# Transpose matrix of a linear transformation

Let $T: V\to W$ be a linear transformation and let {$v_1,...,v_n$}, {$w_1,...,w_m$} be ordered basis of $V$ and $W$ then

$$\left\{ \begin{array}{c} a_{11}w_1+a_{12}w_2+\cdots+a_{1m}w_m=T(v_1) \\ a_{21}w_1+a_{22}w_2+\cdots+a_{2m}w_m=T(v_2) \\ \vdots \\ a_{n1}w_1+a_{n2}w_2+\cdots+a_{nm}w_m=T(v_n) \\ \end{array} \right.$$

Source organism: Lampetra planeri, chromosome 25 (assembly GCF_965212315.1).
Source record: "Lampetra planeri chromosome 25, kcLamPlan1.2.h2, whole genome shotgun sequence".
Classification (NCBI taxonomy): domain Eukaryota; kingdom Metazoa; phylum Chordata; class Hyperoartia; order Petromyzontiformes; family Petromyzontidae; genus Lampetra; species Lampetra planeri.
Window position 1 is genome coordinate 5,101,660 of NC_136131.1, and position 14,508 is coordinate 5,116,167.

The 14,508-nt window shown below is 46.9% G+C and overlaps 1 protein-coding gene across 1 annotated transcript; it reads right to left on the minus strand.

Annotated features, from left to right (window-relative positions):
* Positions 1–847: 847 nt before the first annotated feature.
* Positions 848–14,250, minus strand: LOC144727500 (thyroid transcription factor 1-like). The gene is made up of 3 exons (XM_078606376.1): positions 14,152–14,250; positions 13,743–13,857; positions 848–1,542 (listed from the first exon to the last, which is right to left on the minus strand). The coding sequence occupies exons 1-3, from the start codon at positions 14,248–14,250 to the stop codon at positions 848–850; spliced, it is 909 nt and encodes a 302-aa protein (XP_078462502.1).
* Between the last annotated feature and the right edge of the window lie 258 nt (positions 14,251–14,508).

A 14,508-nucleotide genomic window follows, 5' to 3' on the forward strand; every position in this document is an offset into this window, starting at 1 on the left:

For me the "natural" way to define the matrix of the transformation $T$ would be: $$\begin{pmatrix} a_{11} & a_{12} & \cdots & a_{1m} \\ a_{21} & a_{22} & \cdots & a_{2m} \\ \vdots & \vdots & \vdots & \vdots \\ a_{n1} & a_{n2} & \cdots & a_{nm} \\ \end{pmatrix}$$

but instead we work with the transpose of the matrix, but why? Can someone please clarify this to me?

• It's to do with whether you multiply by a column matrix (on the right) or a row matrix (on the left). – James Oct 6 '14 at 23:31